The anterior branch runs downward on the lateral and anterior part of the forearm, supplying the integument of that region, and it terminates in the skin covering the middle part of the thenar eminence. A short distance above the wrist, after it has received a communicating twig from the superficial radial nerve, it gives off an articular branch to the carpal joints. This branch pierces the deep fascia and accompanies the radial artery to the dorsum of the wrist. The posterior terminal branch is small, and is directed downward and backward in front of the external condyle of the humerus, to be distributed to the skin on the lateral and posterior aspect of the forearm as low as the wrist. It anastomoses with the superficial radial and with the lower branch of the dorsal antibrachial (lower external) cutaneous branch of the radial nerve.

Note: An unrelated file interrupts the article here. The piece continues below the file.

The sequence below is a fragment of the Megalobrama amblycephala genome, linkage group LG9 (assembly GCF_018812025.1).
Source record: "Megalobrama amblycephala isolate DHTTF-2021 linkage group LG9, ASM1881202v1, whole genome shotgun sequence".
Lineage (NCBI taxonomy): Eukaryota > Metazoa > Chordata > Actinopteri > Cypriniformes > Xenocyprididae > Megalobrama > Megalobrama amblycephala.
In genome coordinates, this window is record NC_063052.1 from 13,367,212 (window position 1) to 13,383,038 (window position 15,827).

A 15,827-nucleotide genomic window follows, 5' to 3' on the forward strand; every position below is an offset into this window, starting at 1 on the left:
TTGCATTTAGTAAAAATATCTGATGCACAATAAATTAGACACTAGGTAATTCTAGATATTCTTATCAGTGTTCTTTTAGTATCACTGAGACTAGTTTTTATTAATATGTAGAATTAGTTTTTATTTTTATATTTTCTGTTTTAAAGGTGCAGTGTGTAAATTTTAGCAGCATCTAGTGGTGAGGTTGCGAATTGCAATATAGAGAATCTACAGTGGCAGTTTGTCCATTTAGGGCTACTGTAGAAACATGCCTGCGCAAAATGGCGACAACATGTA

The terminal branches of the medial cord of the brachial plexus

The terminal branches of the medial cord of the brachial plexus are the ulnar nerve and the medial component of the median nerve. Neither of these gives any branches in the upper arm, and thus they differ from the other terminal branches of the plexus. They both supply the muscles and joints of the forearm, and the muscles, joints, and integument of the hand.

The ulnar nerve